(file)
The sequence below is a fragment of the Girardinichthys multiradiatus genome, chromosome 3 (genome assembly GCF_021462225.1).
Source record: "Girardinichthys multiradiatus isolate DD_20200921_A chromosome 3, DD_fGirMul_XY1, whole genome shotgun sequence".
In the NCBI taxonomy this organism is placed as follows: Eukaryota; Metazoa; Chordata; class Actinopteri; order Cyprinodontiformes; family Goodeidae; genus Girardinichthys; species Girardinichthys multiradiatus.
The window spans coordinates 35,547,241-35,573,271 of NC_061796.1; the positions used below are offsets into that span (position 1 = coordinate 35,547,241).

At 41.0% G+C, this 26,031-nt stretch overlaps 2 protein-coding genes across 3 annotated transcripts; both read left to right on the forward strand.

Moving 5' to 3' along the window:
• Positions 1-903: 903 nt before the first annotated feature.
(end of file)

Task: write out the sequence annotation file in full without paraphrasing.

The sequence below is a fragment of the Girardinichthys multiradiatus genome, chromosome 3 (genome assembly GCF_021462225.1).
Source record: "Girardinichthys multiradiatus isolate DD_20200921_A chromosome 3, DD_fGirMul_XY1, whole genome shotgun sequence".
In the NCBI taxonomy this organism is placed as follows: Eukaryota; Metazoa; Chordata; class Actinopteri; order Cyprinodontiformes; family Goodeidae; genus Girardinichthys; species Girardinichthys multiradiatus.
The window spans coordinates 35,547,241-35,573,271 of NC_061796.1; the positions used below are offsets into that span (position 1 = coordinate 35,547,241).

At 41.0% G+C, this 26,031-nt stretch overlaps 2 protein-coding genes across 3 annotated transcripts; both read left to right on the forward strand.

Moving 5' to 3' along the window:
• Positions 1-903: 903 nt before the first annotated feature.